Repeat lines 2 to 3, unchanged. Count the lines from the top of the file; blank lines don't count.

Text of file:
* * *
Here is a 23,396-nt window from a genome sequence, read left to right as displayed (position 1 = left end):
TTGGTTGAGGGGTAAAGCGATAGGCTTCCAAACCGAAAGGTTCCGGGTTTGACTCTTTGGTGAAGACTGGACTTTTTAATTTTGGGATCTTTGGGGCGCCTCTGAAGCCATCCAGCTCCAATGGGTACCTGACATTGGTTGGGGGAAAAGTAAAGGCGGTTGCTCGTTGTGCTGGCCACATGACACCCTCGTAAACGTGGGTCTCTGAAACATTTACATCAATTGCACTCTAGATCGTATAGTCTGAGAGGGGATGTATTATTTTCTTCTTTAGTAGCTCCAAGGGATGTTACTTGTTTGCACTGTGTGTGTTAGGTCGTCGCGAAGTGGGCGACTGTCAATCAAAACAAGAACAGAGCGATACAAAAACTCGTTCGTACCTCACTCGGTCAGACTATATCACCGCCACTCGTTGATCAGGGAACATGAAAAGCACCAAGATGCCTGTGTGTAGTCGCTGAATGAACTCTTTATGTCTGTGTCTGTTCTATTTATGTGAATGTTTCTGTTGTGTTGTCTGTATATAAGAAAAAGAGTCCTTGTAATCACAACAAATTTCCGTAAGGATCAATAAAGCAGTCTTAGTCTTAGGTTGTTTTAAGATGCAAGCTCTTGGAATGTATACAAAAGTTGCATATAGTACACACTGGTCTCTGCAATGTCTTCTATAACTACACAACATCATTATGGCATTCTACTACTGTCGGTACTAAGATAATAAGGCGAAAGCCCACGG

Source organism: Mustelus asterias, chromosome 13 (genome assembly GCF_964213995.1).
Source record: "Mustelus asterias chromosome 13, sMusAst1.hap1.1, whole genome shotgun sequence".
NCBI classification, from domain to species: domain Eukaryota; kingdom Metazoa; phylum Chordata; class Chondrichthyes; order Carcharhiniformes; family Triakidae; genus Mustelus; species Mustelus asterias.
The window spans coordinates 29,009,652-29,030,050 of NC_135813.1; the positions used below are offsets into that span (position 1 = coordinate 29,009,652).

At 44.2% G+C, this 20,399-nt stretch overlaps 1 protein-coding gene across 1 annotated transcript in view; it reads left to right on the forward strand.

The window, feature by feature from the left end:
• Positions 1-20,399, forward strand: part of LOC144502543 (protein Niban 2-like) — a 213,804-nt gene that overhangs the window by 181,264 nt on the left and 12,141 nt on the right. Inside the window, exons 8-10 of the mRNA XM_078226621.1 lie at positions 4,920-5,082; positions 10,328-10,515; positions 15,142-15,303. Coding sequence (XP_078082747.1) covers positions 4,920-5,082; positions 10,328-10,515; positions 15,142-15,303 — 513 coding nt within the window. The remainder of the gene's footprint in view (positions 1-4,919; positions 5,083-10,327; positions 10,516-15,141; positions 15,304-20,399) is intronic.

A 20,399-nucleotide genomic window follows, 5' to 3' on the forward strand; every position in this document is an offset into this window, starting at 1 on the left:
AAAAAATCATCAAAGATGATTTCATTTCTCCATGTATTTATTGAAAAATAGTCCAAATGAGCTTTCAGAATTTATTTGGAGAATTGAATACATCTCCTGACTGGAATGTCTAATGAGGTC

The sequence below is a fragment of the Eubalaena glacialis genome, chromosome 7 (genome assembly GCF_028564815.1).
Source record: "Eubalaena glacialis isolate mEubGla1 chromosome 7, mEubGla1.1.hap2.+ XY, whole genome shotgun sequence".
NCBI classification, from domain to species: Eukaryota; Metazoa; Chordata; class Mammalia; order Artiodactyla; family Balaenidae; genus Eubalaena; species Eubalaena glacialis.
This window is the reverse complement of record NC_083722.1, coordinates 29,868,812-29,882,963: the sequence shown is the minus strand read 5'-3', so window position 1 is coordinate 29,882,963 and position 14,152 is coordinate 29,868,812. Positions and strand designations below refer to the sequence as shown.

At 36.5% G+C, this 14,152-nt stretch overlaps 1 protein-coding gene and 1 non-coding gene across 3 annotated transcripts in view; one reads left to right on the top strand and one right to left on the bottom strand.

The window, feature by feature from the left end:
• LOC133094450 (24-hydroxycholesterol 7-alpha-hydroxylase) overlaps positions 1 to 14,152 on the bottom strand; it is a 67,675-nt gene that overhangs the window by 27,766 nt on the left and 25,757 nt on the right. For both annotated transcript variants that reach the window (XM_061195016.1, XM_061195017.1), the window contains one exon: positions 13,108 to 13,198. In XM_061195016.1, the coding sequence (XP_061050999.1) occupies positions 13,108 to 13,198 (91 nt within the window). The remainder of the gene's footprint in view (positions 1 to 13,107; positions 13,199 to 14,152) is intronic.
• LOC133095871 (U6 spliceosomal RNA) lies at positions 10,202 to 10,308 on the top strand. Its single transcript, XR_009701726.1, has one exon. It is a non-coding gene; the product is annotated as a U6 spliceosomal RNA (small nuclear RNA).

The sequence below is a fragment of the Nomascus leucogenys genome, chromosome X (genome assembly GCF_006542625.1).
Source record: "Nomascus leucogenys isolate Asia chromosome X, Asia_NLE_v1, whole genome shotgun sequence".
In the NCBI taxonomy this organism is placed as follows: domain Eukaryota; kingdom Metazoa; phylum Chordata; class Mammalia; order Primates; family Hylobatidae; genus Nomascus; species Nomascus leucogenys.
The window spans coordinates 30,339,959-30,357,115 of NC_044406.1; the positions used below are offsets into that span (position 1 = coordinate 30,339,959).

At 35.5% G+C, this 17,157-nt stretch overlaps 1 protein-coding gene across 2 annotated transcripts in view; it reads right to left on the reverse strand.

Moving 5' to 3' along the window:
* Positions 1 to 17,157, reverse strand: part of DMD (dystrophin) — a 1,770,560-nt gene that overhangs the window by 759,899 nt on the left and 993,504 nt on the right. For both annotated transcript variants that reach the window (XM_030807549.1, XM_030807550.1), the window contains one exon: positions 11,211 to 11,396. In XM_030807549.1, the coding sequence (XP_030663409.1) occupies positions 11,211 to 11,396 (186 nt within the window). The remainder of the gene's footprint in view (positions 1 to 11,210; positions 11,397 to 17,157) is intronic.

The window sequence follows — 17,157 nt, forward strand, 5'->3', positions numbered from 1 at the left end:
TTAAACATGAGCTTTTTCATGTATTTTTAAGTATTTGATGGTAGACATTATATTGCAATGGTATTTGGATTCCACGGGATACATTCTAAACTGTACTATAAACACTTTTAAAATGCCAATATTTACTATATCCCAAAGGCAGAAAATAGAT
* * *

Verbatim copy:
TTGGTTGAGGGGTAAAGCGATAGGCTTCCAAACCGAAAGGTTCCGGGTTTGACTCTTTGGTGAAGACTGGACTTTTTAATTTTGGGATCTTTGGGGCGCCTCTGAAGCCATCCAGCTCCAATGGGTACCTGACATTGGTTGGGGGAAAAGTAAAGGCGGTTGCTCGTTGTGCTGGCCACATGACACCCTCGTAAACGTGGGTCTCTGAAACATTTACATCAATTGCACTCTAGATCGTATAGTCTGAGAGGGGATGTATTATTTTCTTCTTTAGTAGCTCCAAGGGATGTTACTTGTTTGCACTGTGTGTGTTAGGTCGTCGCGAAGTGGGCGACTGTCAATCAAAACAAGAACAGAGCGATACAAAAACTCGTTCGTACCTCACTCGGTCAGACTATATCACCGCCACTCGTTGATCAGGGAACATGAAAAGCACCAAGATGCCTGTGTGTAGTCGCTGAATGAACTCTTTATGTCTGTGTCTGTTCTATTTATGTGAATGTTTCTGTTGTGTTGTCTGTATATAAGAAAAAGAGTCCTTGTAATCACAACAAATTTCCGTAAGGATCAATAAAGCAGTCTTAGTCTTAGGTTGTTTTAAGATGCAAGCTCTTGGAATGTATACAAAAGTTGCATATAGTACACACTGGTCTCTGCAATGTCTTCTATAACTACACAACATCATTATGGCATTCTACTACTGTCGGTACTAAGATAATAAGGCGAAAGCCCACGG

Source organism: Mustelus asterias, chromosome 13 (genome assembly GCF_964213995.1).